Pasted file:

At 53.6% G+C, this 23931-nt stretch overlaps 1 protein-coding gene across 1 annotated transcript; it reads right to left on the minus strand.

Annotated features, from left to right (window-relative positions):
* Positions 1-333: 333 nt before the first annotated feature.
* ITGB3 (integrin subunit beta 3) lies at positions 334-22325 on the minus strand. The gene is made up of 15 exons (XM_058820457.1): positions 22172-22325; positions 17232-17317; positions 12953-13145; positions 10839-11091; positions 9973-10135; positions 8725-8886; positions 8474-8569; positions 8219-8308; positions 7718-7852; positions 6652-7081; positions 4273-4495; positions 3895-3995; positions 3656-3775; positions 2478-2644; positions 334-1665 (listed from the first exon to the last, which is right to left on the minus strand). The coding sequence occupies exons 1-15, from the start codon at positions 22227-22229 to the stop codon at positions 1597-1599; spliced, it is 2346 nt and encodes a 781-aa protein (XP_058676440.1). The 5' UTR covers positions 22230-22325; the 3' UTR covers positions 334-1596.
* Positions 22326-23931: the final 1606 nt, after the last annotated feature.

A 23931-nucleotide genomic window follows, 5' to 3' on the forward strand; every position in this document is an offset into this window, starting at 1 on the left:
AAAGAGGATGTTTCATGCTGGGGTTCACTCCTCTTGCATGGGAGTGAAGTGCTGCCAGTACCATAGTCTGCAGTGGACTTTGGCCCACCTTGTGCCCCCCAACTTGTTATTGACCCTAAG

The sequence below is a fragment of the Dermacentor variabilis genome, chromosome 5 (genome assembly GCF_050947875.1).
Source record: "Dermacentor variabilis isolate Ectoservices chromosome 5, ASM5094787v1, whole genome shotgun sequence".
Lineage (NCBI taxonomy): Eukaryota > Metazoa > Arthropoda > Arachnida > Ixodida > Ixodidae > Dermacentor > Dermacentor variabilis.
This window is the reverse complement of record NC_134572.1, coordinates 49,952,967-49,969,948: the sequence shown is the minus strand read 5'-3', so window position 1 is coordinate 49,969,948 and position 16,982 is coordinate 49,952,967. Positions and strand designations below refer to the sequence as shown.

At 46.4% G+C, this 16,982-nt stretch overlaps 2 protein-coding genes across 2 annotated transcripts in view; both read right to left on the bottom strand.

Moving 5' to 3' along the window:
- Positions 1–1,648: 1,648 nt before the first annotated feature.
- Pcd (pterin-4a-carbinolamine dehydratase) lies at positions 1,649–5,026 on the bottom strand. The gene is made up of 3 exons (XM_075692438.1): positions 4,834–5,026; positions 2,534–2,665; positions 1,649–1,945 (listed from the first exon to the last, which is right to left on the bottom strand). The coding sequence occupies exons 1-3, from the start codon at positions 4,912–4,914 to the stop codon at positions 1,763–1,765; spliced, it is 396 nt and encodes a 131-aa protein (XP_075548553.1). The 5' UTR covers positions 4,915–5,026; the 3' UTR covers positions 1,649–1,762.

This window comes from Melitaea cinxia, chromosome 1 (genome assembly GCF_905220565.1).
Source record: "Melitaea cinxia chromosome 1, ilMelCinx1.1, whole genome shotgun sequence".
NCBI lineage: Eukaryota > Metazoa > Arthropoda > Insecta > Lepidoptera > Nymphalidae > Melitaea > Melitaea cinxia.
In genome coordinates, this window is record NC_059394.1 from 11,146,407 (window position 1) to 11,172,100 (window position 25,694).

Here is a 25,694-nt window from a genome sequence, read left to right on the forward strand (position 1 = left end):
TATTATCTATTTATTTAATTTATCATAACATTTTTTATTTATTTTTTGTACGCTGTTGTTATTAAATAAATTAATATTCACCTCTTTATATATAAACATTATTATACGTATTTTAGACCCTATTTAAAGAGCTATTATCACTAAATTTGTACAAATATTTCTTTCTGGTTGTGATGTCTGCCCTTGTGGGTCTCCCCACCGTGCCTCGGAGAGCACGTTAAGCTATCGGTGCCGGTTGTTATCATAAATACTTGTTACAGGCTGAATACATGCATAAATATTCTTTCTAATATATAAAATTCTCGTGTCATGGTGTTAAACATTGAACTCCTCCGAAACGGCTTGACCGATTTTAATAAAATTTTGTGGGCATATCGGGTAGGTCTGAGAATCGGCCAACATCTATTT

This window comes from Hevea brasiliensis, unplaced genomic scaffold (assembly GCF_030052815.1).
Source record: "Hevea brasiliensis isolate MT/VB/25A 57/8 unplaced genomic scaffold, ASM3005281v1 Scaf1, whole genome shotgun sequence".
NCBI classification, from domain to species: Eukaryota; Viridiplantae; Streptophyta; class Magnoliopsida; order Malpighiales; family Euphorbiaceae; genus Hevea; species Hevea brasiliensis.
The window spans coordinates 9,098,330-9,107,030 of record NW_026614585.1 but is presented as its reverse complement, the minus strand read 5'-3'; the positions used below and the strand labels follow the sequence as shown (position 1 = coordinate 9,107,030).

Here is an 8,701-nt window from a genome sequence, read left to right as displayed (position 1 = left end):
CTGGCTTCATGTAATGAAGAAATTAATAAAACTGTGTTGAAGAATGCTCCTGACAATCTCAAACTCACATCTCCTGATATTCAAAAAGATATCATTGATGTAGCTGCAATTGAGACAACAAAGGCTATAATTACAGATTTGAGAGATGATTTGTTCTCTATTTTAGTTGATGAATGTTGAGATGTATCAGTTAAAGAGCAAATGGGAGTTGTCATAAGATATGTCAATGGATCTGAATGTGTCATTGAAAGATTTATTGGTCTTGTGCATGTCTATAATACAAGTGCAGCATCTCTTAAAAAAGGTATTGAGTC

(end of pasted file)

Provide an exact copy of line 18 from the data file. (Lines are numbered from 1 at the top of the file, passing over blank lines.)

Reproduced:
NCBI lineage: Eukaryota > Metazoa > Arthropoda > Insecta > Lepidoptera > Nymphalidae > Melitaea > Melitaea cinxia.